7 Magic Mountains

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Signs of fall have slowly been inching into Reno one-by-one.  Many people would disagree with me, as it’s still in the 80s and 90s during the day, but as an early-morning barista, I know the true story.  It begins when I wake up in the morning before anybody else, and grab a sweater on the way out the door, because it’s 6:00 a.m., it’s in the late 50s, and my tank top isn’t cutting it.  I head to work, and still groggy, brew the drip coffee first thing.  I grab a mug, letting it warm my hands as I turn on the grinder.  The sunlight finally appears as I switch on the open sign, and Reno starts to warm steadily.  The kicker of this situation is that Reno is always at least a little bit cool when it’s dark outside.  That’s what makes it the perfect place to host bonfires and sit on the porch late into the night mid-July.  However, there’s a different feel to the air when it starts turning into fall.  It’s slightly colder, and the air smells different.  I don’t know how to explain it, but I know it when it appears.

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Although I absolutely love fall, it also signals the beginning of classes, which I will be attending in just a few, short days.  Naturally, I’m already missing summer and all of my little adventures.  A few weeks ago, I visited Vegas for my brother’s graduation party and to help my parents move some stuff into their new house in Reno.  I had recently been told about the 7 Magic Mountains, an art exhibit by Ugo Rondinone located in the middle of the desert, by a friend from the Nevada Museum of Art where I regularly volunteer.  Hearing about it, I knew I had to go.  Huge, brightly colored boulders in the middle of drab, dry Southern Nevada desert?  Amazing.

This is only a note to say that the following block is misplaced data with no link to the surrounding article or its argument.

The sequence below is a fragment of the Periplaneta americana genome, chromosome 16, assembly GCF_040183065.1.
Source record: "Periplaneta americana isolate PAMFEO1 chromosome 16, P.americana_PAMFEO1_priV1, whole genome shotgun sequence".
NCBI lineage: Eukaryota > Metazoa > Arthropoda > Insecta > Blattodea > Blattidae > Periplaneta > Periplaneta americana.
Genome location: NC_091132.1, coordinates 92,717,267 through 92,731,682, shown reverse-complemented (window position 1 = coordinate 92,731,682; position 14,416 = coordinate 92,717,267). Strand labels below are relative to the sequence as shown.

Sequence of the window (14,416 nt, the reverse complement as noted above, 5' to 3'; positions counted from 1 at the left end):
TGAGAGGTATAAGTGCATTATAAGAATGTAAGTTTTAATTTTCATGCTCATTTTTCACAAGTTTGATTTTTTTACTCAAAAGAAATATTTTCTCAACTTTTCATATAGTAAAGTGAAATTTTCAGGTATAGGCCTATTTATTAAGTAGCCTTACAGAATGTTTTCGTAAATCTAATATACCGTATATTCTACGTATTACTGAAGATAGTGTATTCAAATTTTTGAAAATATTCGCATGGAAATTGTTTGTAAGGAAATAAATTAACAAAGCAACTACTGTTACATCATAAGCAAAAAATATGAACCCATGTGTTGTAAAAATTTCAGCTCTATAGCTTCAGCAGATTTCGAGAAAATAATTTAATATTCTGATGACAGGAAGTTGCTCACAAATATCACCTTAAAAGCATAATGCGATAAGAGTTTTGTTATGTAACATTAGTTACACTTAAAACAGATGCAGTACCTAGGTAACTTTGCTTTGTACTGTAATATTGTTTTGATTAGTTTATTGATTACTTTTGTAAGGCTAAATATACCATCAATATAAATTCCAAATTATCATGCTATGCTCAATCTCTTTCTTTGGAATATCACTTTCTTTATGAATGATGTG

The drive out to the 7 Magic Mountains is super easy but a little confusing.  Just take the I-15 South to Sloan Rd., turn left onto Las Vegas Blvd, and drive for about 15-20 minutes.  However, you won’t see the exhibit itself until the last minute – this is the confusing part.  You’re driving and driving, and all you see is flat desert.  Then, a tiny hill, and then…suddenly there’s an enormous, rainbow sculpture right to the left.  Luckily, there’s a parking lot right out front.  After a short walk, you’re looking straight up at overwhelmingly large, neon rocks.

Now, I went to the 7 Magic Mountains in the midst of Vegas summer, when heatwaves radiate off of the pavement late into the afternoon, and you get an instant sunburn walking to your car.  While the exhibit was amazing, it was absolutely not the best summer activity.  But Vegas fall?  Beautiful!  This would be an amazing Sunday afternoon activity in late October/early November.  If you will be traveling there, please take a break from casinos and drinking, and go see this!  Locals of course should take the trip – Nevada culture is flourishing and so important to support!

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Accidental model pose.

Unfortunately, the 7 Magic Mountains have already been vandalized (this is why we can’t have nice things), but they are still breathtaking and worth the visit.  However, because of this, I want to give my little spiel on art: Artists work incredibly hard to improve this world through beauty, whether it’s painting, music, dance, sculpture, or any other medium.  Please be respectful to their art, support it, and love it.  Spread the word.  Help your community by supporting local museums and events.  If Reno can change as drastically as it has in the past few years, many communities can also.

Click here for more information on the 7 Magic Mountains.

Does the dress look familiar?  This might be why.  It’s one of my favorites!

XO Sara Lynn

*Song of the Day: Full Circle by Half Moon Run

 

 

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